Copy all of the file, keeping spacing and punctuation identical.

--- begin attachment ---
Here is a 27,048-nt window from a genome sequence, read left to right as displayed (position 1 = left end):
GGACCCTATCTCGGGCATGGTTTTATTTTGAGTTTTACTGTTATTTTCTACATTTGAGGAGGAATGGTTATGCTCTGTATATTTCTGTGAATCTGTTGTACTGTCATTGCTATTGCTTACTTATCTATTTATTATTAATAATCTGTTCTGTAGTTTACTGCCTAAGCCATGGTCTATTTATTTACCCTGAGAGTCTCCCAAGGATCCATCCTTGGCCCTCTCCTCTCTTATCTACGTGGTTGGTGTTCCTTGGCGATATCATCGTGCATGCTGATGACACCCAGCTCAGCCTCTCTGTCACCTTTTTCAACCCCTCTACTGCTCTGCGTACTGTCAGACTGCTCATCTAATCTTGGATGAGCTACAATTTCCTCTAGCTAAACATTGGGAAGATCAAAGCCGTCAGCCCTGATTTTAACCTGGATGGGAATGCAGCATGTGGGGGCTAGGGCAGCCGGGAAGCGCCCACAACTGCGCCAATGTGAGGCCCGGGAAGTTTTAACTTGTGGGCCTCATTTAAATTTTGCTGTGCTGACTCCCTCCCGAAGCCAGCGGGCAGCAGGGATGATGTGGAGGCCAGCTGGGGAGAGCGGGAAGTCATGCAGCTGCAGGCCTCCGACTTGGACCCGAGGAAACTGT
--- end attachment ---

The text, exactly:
Here is a 27,048-nt window from a genome sequence, read left to right as displayed (position 1 = left end):
GGACCCTATCTCGGGCATGGTTTTATTTTGAGTTTTACTGTTATTTTCTACATTTGAGGAGGAATGGTTATGCTCTGTATATTTCTGTGAATCTGTTGTACTGTCATTGCTATTGCTTACTTATCTATTTATTATTAATAATCTGTTCTGTAGTTTACTGCCTAAGCCATGGTCTATTTATTTACCCTGAGAGTCTCCCAAGGATCCATCCTTGGCCCTCTCCTCTCTTATCTACGTGGTTGGTGTTCCTTGGCGATATCATCGTGCATGCTGATGACACCCAGCTCAGCCTCTCTGTCACCTTTTTCAACCCCTCTACTGCTCTGCGTACTGTCAGACTGCTCATCTAATCTTGGATGAGCTACAATTTCCTCTAGCTAAACATTGGGAAGATCAAAGCCGTCAGCCCTGATTTTAACCTGGATGGGAATGCAGCATGTGGGGGCTAGGGCAGCCGGGAAGCGCCCACAACTGCGCCAATGTGAGGCCCGGGAAGTTTTAACTTGTGGGCCTCATTTAAATTTTGCTGTGCTGACTCCCTCCCGAAGCCAGCGGGCAGCAGGGATGATGTGGAGGCCAGCTGGGGAGAGCGGGAAGTCATGCAGCTGCAGGCCTCCGACTTGGACCCGAGGAAACTGT